While traffic lights have been installed at many major traffic junctions in the city from time to time, but most of them are not made functional due to unknown reasons. There are no pedestrian crossing arrangements at these traffic crossing points. Even vehicular blockades are laid without keeping into consideration foot travellers. Take the example of Jehangir Chowk – Exhibition Ground junction, which witnesses heavy traffic throughout the day. As there is no system to stop the traffic, to let the pedestrians cross, it is extremely difficult for the people on foot to cross the congested junction. (These issues cannot be overcome by painting the pillars of the overhead bridge.)

The same is the case ahead of Badshah Bridge near the Maisuma-Koker Bazaar crossing. People keep crossing in moving traffic, mostly at great risk to their life and safety. In fact, there are no designated pedestrian crossing points in the entire Srinagar city.  

While the administration keeps saying that Srinagar will be developed into a world-class ‘smart city’, they should note that it is not possible by allowing haphazard and unplanned constructions by both the private sector and the government agencies. 

Modern cities are not only pedestrian-friendly, but they take special care of the needs of children and old age people. People with disabilities, especially those with mobility issues, face a hard time moving around in Srinagar city. There is no way that one can push around a wheelchair or a pram.

To make Srinagar a modern city, its roads not only need redesign but more focus must be given to footpaths, sidewalks, bicycle tracks and sophisticated public transport. That is doable within the available resources.

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SKUAST-K bags EU project for urban green infrastructure  



SKUAST-K bags EU project

 Srinagar, April 19: Adding another feather to its cap, Sher-e-Kashmir University of Agricultural Sciences and Technology Kashmir has bagged a prestigious European Union (EU) Project, ‘URGENT’, for the promotion of urban green infrastructure and climate-friendly liveable cities.

The project has been granted to the SKUAST-K’s Faculty of Forestry under the European Union’s Erasmus education programme on ‘Urban Resilience and Adaptation through Nature-based Solutions’ as a project partner.

‘URGENT’ is yet another such prestigious project received by the university. Earlier in 2019, the university got a Rs 30-crore grant under National Agricultural Higher Education Project (NAHEP) jointly funded by the World Bank and Indian Council of Agricultural Research for the institutional development of the SKUAST-K.

University after signing the agreement with the University of Bremen, Germany entered into a collaboration with four European Universities, three universities and two institutes in Mongolia, besides three universities and two institutes in India with a consortium outlay of one million Euros (€). The grant agreement pre-signed by Director of Finance and Administration, University of Bremen, Frauke Meyer, was signed by V-C SKUAST-K, Prof JP Sharma in presence of Director Planning and Monitoring Prof NA Ganai, Dean Faculty of Forestry Prof TH Masoodi, and Principal Investigator of the project Dr Akhlaq Amin Wani.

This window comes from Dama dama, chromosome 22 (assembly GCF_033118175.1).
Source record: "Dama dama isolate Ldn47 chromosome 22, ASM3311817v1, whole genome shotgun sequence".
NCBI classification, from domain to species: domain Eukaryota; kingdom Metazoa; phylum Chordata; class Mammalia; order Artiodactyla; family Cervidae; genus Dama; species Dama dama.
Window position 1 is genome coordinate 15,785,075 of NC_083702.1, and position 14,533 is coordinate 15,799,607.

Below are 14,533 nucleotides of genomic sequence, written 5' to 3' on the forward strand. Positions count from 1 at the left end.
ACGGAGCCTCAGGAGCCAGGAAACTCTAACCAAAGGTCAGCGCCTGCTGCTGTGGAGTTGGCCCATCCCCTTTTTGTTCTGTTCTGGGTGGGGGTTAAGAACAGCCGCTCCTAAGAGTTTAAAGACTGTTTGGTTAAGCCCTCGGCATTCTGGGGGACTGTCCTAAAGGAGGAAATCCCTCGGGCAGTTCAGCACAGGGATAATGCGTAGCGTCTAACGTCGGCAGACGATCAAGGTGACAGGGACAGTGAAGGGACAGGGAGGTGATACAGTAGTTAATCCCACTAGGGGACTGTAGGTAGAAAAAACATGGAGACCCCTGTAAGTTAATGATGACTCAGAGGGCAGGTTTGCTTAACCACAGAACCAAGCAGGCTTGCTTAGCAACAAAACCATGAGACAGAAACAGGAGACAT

The V-C at the moment lauded the Dean Forestry for encouraging the scientists of the faculty for achieving such a historic feat. He congratulated PI of the project Dr Akhlaq Amin Wani for bringing laurels to the university.

Prof NA Ganai in his remarks congratulated the project and said that bagging such projects will make the presence of SKUAST-K felt at the global level.

Theproject is the first of its kind for SKUAST-K in receiving a direct grant fromthe European Union and provides an opportunity to enter into collaboration withsome of the finest universities in Europe including the University of BremenGermany, University of Catania Italy, Estonian University of Life Sciences andMartin Luther University Germany besides some of the leading universities andinstitutes in Mongolia and India.

The project aim is to promote green & blue infrastructure and nature-based solutions (GBI&NBS) for resilient, climate-friendly and liveable cities through ICT-enhanced tertiary education linked to labour markets & wider stakeholder circles.

It is joint research in managing urban forest, resilience and adaptation, revising existing curricula with European standards, capacity building and creation of learning platforms for enhancing green and blue infrastructure in the respective regions.

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Srinagar worst city to live in according to country’s Ease of Living Index-2020



Srinagar worst city to live

Ranked 49th at EoLI and Municipal Performance Index’ for 2020

Srinagar, March 4: Srinagar city has figured at the bottom of ‘Ease of Living Index (EoLI)-2020’ released by the Union Housing and Urban Affairs Ministry on Thursday. The poor performance on the index has made it the worst big city to live in the country with more than one million population.